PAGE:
“Trump is right that US allies should have more responsibility for collective defense, but demanding protection money from them is the wrong way to do it,” said Stephen Walt, a researcher of international relations at Harvard University. “Our armed forces are not mercenaries, and we should not send US troops to harm just because another country is paying us.”

The cost plus 50 idea would probably not be presented as a blanket requesting all allies, even though Trump stopped writing it, several people who knew the elements of the discussion said. Many of his top helpers oppose the formula and have succeeded in the past to bring him down from the maximum course of action, the people said.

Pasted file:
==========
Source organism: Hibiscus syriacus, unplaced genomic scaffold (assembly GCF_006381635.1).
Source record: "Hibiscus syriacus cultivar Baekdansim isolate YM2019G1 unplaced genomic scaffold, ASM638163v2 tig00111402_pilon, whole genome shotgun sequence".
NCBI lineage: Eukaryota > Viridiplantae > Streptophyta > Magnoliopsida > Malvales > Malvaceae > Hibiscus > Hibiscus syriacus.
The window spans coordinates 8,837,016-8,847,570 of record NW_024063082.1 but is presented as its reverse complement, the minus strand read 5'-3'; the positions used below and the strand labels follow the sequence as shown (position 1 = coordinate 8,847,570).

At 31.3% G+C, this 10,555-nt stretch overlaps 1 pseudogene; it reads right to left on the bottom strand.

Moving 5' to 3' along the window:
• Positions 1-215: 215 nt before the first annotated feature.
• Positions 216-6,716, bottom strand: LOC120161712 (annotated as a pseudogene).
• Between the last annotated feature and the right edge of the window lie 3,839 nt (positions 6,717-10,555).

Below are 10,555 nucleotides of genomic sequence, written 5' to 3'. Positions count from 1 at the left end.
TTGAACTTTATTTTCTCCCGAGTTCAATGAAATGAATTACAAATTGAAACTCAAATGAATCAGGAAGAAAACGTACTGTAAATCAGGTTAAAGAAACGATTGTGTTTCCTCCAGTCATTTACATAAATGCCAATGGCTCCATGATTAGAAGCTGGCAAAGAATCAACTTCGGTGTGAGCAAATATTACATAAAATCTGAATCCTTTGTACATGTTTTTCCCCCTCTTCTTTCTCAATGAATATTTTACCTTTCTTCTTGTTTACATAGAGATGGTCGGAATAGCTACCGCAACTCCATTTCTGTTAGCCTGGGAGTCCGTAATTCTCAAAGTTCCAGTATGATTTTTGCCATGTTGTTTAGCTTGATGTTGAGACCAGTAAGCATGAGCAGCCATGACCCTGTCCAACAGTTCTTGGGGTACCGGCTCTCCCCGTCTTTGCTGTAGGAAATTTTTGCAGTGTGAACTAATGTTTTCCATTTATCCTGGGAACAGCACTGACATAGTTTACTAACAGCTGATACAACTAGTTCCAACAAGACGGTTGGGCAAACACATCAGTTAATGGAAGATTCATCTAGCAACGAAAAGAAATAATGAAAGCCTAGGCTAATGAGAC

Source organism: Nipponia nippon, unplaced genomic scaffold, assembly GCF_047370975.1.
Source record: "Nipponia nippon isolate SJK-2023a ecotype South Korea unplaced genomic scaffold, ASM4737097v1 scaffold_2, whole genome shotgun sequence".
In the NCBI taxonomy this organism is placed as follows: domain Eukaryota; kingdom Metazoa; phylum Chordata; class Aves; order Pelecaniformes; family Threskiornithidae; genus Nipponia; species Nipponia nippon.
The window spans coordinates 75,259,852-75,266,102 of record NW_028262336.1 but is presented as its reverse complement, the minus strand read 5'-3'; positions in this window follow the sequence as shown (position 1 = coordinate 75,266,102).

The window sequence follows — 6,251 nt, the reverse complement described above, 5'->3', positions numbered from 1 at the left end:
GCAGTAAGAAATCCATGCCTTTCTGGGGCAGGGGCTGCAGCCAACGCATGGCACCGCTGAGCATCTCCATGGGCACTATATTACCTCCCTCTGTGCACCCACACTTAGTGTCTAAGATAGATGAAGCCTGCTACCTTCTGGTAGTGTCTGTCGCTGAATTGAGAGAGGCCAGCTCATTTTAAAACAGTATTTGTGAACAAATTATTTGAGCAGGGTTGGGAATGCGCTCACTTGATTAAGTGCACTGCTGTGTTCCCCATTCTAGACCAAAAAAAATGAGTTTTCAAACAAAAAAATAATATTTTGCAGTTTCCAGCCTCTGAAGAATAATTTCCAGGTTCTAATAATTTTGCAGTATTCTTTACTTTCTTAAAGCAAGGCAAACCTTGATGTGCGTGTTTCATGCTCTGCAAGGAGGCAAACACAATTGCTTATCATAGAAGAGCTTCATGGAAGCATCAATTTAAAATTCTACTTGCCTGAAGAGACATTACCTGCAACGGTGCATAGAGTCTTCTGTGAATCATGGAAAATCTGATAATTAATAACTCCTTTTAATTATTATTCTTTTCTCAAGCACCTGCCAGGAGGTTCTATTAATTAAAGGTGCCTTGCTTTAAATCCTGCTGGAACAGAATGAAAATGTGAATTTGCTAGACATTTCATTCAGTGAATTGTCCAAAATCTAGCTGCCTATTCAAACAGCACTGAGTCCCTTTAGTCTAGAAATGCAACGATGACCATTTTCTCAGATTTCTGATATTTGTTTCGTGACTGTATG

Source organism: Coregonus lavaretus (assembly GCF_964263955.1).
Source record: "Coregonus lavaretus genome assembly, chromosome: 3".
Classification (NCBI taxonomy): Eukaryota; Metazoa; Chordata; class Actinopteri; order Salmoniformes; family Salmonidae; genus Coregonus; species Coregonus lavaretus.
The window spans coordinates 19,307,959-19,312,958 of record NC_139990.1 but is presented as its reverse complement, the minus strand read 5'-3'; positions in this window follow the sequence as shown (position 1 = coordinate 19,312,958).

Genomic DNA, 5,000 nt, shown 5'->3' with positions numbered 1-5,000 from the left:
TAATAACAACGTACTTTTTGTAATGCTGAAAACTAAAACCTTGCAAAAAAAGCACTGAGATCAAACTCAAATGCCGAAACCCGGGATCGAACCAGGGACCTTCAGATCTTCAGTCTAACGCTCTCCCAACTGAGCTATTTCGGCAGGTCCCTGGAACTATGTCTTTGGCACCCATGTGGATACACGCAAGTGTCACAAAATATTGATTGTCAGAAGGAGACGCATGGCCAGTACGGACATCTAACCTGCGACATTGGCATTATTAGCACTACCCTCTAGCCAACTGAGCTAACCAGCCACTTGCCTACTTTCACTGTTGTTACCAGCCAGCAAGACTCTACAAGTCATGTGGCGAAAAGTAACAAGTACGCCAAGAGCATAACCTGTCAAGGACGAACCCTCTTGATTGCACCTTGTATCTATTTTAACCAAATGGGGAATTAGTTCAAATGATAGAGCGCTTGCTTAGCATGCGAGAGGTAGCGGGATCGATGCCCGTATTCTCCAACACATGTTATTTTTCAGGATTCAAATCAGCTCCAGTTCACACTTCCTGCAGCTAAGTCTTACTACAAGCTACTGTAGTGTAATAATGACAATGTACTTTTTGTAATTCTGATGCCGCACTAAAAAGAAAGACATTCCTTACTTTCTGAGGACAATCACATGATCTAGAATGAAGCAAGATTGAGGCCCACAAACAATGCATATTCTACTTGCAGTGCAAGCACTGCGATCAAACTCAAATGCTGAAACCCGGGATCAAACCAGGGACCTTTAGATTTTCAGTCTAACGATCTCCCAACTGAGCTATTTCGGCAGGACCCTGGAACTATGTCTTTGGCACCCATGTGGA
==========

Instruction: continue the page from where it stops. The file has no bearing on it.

The presence of Trump’s formula was first reported by Bloomberg News.

Critics of American bases around the world say that the bases are costly, stoke tensions with opponents and have unintended consequences. The Pentagon expects its 54,000 troops in Japan and its presence in South Korea to project power and discourage North Korea and China.

In Germany, where the Pentagon has more than 33,000 troops, the US Army announced last year that it could add 1,500 more by 2020 in “a demonstration of our continued commitment to NATO and our collective determination to support European security.”

An “Incorrect Explanation”

Trump’s idea has been rumored in European capitals for several months, although European diplomats said they knew of no formal presentations or threats from the White House. Such a proposal seems mainly to be addressed to Germany, subject to frequent Trump complaints about NATO defense and what he says is an unfair German dependence on US forces for his defense.